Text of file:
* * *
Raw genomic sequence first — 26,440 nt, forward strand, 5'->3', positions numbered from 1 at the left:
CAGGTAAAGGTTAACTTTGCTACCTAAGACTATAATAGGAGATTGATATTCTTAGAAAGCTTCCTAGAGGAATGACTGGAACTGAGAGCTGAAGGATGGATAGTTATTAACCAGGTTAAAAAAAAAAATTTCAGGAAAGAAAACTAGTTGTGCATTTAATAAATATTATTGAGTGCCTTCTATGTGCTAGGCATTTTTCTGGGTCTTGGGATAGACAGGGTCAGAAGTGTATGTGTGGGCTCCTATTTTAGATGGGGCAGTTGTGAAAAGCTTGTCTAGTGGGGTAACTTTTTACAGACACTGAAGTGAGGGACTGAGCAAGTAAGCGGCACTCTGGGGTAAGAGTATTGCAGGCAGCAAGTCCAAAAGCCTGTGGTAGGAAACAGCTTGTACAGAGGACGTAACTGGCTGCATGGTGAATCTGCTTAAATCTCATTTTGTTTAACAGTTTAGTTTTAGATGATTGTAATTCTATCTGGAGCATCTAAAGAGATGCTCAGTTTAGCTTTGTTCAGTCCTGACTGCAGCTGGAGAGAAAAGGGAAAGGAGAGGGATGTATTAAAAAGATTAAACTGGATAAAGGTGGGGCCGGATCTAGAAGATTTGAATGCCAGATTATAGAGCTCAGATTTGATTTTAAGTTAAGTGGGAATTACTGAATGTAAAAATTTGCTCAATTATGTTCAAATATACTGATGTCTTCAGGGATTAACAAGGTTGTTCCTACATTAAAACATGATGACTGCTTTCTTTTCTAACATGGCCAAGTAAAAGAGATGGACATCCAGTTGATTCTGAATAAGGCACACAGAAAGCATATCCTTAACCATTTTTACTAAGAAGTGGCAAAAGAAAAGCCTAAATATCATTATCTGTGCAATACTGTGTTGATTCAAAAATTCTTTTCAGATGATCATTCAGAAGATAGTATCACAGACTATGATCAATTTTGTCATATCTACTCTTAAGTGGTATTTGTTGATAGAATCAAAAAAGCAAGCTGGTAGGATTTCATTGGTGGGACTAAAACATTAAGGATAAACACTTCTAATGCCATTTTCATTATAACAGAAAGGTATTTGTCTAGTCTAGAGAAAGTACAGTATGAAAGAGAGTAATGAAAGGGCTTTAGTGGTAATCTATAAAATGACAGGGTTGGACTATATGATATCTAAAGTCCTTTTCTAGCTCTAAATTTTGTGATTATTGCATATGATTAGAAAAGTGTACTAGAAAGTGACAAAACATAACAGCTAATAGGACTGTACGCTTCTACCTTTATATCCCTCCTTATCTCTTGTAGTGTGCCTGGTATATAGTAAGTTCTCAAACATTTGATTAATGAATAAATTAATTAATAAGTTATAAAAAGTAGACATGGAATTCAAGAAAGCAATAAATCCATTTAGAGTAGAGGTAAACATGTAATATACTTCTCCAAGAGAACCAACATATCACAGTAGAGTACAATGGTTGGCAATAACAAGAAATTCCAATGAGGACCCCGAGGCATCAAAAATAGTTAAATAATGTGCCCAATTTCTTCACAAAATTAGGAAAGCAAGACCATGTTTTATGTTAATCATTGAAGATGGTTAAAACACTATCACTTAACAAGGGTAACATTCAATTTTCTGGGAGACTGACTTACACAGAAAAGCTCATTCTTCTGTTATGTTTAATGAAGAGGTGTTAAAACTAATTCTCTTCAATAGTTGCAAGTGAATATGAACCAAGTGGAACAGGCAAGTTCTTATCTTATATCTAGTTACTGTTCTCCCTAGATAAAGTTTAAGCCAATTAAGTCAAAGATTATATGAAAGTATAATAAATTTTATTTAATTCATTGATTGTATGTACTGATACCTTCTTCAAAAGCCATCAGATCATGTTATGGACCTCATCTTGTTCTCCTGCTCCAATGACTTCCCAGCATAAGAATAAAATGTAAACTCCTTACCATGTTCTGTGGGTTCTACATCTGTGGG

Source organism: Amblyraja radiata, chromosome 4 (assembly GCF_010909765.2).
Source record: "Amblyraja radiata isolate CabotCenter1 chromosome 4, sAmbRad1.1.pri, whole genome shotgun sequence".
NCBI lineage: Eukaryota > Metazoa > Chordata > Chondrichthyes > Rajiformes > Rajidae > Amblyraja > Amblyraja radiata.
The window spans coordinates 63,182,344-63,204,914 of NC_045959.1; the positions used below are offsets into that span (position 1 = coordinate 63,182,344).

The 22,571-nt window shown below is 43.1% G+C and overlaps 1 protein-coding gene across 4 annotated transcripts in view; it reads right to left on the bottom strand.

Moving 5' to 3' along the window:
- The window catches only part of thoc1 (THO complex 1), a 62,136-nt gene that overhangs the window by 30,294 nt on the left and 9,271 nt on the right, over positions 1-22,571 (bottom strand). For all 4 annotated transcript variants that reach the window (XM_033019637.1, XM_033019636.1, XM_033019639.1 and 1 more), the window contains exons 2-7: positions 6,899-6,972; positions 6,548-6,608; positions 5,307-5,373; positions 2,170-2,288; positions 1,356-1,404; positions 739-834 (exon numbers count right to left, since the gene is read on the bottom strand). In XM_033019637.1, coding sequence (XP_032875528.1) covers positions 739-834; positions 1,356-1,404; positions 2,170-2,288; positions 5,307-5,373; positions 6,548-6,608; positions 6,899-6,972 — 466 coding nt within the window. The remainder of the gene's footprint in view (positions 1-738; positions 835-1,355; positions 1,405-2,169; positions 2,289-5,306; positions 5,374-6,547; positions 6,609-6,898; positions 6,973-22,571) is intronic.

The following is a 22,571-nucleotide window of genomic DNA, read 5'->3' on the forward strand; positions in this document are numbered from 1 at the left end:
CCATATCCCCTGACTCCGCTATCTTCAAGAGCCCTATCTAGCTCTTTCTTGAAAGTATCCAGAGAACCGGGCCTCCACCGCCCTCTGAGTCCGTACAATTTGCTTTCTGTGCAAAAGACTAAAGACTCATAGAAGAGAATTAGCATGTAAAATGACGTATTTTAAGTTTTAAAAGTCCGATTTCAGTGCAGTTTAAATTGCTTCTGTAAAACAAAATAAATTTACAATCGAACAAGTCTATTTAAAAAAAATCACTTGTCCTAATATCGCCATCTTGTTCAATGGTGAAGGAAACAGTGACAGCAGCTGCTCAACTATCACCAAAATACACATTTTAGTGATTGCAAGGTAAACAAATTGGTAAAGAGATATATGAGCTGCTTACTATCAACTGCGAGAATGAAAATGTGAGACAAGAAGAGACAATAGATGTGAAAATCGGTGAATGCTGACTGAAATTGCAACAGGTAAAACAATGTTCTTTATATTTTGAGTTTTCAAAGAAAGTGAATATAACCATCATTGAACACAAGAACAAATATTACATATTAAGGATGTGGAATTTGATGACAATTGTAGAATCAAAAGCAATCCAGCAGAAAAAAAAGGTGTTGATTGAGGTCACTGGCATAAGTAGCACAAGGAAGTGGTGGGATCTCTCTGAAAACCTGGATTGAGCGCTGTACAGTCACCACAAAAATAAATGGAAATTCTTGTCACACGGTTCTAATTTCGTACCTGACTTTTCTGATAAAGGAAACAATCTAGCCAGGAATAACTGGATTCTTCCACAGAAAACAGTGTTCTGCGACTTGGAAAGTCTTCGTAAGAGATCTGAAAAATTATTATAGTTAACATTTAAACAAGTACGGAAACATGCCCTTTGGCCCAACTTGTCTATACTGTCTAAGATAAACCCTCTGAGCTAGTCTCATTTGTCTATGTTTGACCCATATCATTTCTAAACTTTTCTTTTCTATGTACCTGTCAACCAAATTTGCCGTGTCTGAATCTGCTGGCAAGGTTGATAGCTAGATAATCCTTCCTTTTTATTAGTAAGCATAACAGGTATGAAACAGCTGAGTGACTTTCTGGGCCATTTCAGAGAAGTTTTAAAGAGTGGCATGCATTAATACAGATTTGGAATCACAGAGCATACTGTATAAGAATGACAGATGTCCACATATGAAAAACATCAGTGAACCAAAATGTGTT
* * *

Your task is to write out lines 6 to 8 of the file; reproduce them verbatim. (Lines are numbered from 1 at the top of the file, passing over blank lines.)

The window spans coordinates 63,182,344-63,204,914 of NC_045959.1; the positions used below are offsets into that span (position 1 = coordinate 63,182,344).

The 22,571-nt window shown below is 43.1% G+C and overlaps 1 protein-coding gene across 4 annotated transcripts in view; it reads right to left on the bottom strand.

Moving 5' to 3' along the window: